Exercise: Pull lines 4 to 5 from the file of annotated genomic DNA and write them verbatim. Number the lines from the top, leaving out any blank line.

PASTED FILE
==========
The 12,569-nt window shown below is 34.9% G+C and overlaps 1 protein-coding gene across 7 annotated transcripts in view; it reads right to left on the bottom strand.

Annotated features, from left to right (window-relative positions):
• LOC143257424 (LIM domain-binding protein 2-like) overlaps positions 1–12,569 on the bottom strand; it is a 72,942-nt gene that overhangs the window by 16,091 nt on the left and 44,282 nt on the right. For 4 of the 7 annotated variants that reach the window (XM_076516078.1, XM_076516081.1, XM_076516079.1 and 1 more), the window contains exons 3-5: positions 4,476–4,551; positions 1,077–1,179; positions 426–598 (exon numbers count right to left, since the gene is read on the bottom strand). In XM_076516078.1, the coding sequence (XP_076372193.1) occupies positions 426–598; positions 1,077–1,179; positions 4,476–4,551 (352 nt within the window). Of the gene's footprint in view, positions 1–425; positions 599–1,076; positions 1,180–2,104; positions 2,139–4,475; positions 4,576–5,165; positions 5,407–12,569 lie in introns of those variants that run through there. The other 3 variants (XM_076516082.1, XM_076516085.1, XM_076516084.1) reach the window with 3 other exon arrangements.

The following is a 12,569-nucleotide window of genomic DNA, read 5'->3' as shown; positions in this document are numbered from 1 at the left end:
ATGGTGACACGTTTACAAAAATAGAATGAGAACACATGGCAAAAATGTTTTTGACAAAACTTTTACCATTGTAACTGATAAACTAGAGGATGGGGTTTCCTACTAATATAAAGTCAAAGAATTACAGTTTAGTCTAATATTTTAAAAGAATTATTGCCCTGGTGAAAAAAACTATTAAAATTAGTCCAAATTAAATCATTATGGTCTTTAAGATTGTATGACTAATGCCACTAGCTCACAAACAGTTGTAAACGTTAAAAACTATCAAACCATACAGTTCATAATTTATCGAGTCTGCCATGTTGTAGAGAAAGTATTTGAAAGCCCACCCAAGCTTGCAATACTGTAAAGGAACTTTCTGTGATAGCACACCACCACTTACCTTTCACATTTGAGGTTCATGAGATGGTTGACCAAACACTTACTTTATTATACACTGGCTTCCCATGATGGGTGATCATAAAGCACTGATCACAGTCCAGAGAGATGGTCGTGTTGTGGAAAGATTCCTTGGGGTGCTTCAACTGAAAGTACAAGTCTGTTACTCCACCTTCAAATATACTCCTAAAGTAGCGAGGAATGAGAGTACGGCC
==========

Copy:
The following is a 12,569-nucleotide window of genomic DNA, read 5'->3' as shown; positions in this document are numbered from 1 at the left end:
ATGGTGACACGTTTACAAAAATAGAATGAGAACACATGGCAAAAATGTTTTTGACAAAACTTTTACCATTGTAACTGATAAACTAGAGGATGGGGTTTCCTACTAATATAAAGTCAAAGAATTACAGTTTAGTCTAATATTTTAAAAGAATTATTGCCCTGGTGAAAAAAACTATTAAAATTAGTCCAAATTAAATCATTATGGTCTTTAAGATTGTATGACTAATGCCACTAGCTCACAAACAGTTGTAAACGTTAAAAACTATCAAACCATACAGTTCATAATTTATCGAGTCTGCCATGTTGTAGAGAAAGTATTTGAAAGCCCACCCAAGCTTGCAATACTGTAAAGGAACTTTCTGTGATAGCACACCACCACTTACCTTTCACATTTGAGGTTCATGAGATGGTTGACCAAACACTTACTTTATTATACACTGGCTTCCCATGATGGGTGATCATAAAGCACTGATCACAGTCCAGAGAGATGGTCGTGTTGTGGAAAGATTCCTTGGGGTGCTTCAACTGAAAGTACAAGTCTGTTACTCCACCTTCAAATATACTCCTAAAGTAGCGAGGAATGAGAGTACGGCC